What Kind Of Animals Are In Texas’ North Central Plains Region

North central Texas’ prairies are home to pronghorns.

The north central plains of Texas extend from the Dallas-Fort Worth Metroplex to the lower area of state’s panhandle region. This grassland biome offers a dry habitat for its wildlife species. This region provides savanna vegetation — Texas winter grass and sideoats grama — for its native herbivore animals. The north central plains region also has the Brazos and Colorado Rivers to provide water for animals in this region of the state.


The north central region of Texas is home to several herbivorous mammals — desert mule deer, pronghorn and whitetail deer — who graze on prairie grasses. However, carnivorous mammals also live in north central Texas to prey on these animals; some carnivorous species include the gray fox, swift fox and coyote. Smaller mammals, such as rodents and mustelids (badgers and weasels), also live in north central Texas. Two species of rabbits, eastern cottontail and desert cottontail, are also found in the plains of Texas’ north central region. In the wetlands area, wildlife watchers may see American beavers, nutrias, minks, raccoons and Virginia opossums.


Texas’ north central plains have a variety of herbivorous bird species and carnivorous birds of prey. Birds of prey — peregrine falcon, Mississippi kite and bald eagle — often scour the north central plains for prey since this region does not have many forests to provide protection for its prey. The Blackland Prairie Raptor Center provides education programs on the area’s bird of prey species. The region is also home to birds who nest on the ground. These birds include mourning doves, Rio Grande turkeys and bobwhites. Ground-dwelling birds usually find patches of thick grass and trees to see refuge from predators.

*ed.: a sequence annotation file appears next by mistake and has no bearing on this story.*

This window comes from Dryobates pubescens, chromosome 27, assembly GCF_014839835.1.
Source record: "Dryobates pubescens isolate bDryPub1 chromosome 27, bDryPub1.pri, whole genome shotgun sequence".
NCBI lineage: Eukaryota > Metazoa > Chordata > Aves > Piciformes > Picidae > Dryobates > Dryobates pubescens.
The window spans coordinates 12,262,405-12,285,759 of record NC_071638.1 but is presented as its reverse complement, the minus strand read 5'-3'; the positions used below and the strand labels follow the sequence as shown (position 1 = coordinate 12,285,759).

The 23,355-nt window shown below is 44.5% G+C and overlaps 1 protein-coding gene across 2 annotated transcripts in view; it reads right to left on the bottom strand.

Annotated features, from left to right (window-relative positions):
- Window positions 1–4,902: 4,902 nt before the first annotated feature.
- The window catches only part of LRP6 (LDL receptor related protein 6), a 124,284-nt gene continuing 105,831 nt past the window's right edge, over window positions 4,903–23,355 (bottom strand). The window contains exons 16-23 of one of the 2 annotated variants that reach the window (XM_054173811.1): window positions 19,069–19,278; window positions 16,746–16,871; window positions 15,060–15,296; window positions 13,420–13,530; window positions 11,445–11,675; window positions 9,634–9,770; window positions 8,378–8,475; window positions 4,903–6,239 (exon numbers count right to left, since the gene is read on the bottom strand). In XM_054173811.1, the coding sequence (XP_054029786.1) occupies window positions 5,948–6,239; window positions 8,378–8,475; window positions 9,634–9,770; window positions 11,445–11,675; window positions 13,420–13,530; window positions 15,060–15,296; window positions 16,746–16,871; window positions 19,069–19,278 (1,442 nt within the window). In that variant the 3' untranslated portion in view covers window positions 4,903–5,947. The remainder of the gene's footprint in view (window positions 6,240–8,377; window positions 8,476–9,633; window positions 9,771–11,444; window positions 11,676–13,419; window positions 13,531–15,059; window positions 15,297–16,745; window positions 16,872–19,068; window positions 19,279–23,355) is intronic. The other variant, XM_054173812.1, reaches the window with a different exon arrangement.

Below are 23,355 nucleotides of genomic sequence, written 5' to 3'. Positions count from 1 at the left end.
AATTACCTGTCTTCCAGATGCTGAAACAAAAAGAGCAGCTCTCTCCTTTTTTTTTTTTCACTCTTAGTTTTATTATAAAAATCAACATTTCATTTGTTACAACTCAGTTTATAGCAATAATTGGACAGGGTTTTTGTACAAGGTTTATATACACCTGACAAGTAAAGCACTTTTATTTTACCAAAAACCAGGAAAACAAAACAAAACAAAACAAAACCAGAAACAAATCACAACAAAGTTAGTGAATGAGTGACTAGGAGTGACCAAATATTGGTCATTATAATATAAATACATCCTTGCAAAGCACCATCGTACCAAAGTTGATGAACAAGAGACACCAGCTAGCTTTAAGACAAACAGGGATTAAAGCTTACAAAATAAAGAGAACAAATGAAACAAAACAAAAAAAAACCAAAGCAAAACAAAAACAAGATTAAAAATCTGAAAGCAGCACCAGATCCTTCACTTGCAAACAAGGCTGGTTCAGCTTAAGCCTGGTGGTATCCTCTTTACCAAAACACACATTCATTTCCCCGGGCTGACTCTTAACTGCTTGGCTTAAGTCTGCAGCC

Two subspecies of copperhead snakes live in Texas’ north central plains region: southern copperhead and broad-banded copperhead. These copperhead snakes are venomous and prey on small rodents and bird eggs. Another reptile is the green anole, a small lizard species. This lizard is also known as the red-throated anole, since this lizard’s dewlap — a sac under its throat — has a red coloration when it expands; the dewlap serves as a defense mechanism or mating call. Other reptile species include the smooth earth snake, western cottonmouth snake, Texas spiny lizard, ground skink and Mediterranean gecko.


All fish species in north central Texas are freshwater species. This region of the state has black bass species — largemouth bass and Guadalupe bass — and true bass species — striped bass and white bass; the Guadalupe bass is endemic to Texas and is the state’s official fish. Other Texas fish species include sucker species — bigmouth buffalo and smallmouth buffalo — longnose gar, common carp and crappie species. Some of the largest freshwater bodies of water for fish are the Red River, Lake Meredith, Pilot Point and Lake Texakoma on the Texas-Oklahoma border.